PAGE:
Goldman”s research team has been injecting the controversial cells into rats that have the disease and the cells turned into tumors afterwards.
The scientists explained their findings in an article in the latest issue of Nature Medicine.
They said the embryonic stem cell injections helped some of the rats but some of the cells started growing in a manner that would eventually lead to a tumor.
“The behavioral data validate the utility of the approach. But it also raises a cautionary flag and says we are not ready for prime time yet,” Goldman told the Washington Post.
He conceded that considerably more research would need to be done to determine whether the tumor problems could ever be overcome.
Parkinson”s is a disease where dopamine-releasing cells in the brain die out, which leads to muscle dysfunction and can eventually cause paralysis. The goal of stem cell research in Parkinson”s is to replace the dead cells with stem cells that form into new dopamine cells.
Goldman”s team used human embryonic stem cells obtained by killing days-old unborn children that were grown in a special chemical used to coax them into becoming brain cells.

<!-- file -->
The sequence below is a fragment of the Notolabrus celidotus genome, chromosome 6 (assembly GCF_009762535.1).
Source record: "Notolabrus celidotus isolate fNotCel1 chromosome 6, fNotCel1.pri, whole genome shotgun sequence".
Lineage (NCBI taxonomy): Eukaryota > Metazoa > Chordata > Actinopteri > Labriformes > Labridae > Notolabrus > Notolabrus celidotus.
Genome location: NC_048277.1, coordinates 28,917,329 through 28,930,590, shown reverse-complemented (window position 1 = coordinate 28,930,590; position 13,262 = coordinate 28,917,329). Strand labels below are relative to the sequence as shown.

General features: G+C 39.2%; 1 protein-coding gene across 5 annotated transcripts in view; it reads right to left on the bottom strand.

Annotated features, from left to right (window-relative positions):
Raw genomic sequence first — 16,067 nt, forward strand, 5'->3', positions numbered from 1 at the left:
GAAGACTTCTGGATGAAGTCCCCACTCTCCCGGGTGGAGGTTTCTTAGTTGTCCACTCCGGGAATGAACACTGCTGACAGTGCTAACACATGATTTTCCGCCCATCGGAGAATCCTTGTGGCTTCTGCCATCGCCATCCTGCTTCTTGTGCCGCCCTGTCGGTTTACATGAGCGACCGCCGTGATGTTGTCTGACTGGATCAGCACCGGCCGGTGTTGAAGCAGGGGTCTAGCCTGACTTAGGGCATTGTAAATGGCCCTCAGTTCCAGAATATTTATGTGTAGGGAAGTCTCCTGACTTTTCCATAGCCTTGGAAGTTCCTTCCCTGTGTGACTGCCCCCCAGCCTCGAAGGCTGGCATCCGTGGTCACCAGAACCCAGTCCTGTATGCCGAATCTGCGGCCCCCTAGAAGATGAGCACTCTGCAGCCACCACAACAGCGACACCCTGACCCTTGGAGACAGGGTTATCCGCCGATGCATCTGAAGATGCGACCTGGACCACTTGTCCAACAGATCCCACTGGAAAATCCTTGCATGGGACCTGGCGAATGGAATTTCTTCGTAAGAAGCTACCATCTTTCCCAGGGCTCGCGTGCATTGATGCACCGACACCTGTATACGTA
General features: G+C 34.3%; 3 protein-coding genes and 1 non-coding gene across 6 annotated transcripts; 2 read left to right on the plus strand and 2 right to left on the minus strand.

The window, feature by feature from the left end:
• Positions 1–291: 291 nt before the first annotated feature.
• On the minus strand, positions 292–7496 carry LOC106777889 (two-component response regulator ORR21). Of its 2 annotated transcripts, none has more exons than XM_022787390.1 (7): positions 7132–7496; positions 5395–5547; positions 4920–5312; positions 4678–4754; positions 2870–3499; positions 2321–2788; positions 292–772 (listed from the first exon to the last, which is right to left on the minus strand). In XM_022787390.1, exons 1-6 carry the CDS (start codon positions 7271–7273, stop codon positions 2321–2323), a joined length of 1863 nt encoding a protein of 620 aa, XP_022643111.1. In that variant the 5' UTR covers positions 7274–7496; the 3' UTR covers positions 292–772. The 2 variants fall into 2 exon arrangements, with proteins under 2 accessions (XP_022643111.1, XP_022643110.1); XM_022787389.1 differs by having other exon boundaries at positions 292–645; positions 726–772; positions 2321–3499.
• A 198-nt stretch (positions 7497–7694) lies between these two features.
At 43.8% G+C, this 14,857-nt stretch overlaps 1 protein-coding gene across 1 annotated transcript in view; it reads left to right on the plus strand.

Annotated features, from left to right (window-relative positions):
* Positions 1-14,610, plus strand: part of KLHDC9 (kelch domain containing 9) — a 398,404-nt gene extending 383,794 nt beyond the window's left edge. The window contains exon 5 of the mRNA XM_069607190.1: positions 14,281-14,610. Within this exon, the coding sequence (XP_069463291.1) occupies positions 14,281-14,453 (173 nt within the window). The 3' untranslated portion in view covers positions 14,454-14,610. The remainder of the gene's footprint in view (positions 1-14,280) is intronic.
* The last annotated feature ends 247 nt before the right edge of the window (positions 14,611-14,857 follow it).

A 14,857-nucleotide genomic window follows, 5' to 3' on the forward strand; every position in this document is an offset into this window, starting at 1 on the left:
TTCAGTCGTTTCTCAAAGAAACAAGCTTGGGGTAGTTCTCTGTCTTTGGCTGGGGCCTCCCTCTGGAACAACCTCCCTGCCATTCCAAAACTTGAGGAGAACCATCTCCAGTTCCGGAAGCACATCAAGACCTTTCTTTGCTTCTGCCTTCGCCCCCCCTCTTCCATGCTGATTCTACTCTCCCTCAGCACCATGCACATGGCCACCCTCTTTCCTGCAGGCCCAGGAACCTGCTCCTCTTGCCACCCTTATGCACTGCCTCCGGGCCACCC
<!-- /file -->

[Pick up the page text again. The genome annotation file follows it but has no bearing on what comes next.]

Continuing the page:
The team killed the rats before they could determine that the tumors that appeared to be growing actually finished appearing and they said that any embryonic stem cell treatments on humans, which has never been tried, would have to be closely monitored.
Some autopsies on the rats found tumors and that the embryonic stem cells began to grow uncontrollably rather than becoming the dopamine cells as intended.
Another team led by Ole Isacson, a Harvard Medical School professor of neuroscience and neurology, published similar results earlier this month in the online journal Stem Cells and found that the embryonic stem cells also produced tumors.
Adult stem cells have not had the same problems and have been used successfully to treat dozens of diseases and conditions. But scientists have said they don”t think embryonic stem cell research will lead to a cure for Parkinson”s.
University of Melbourne Emeritus Professor of Medicine Thomas Martin told Australian lawmakers recently that he did not think that embryonic stem cell research would even lead to cures for major diseases such as diabetes or Parkinson”s.
Martin, an internationally recognized Fellow of the Royal Society, said the embryonic stem cells produced from human cloning would have the same problems.
by Steven Ertelt
October 23, 2006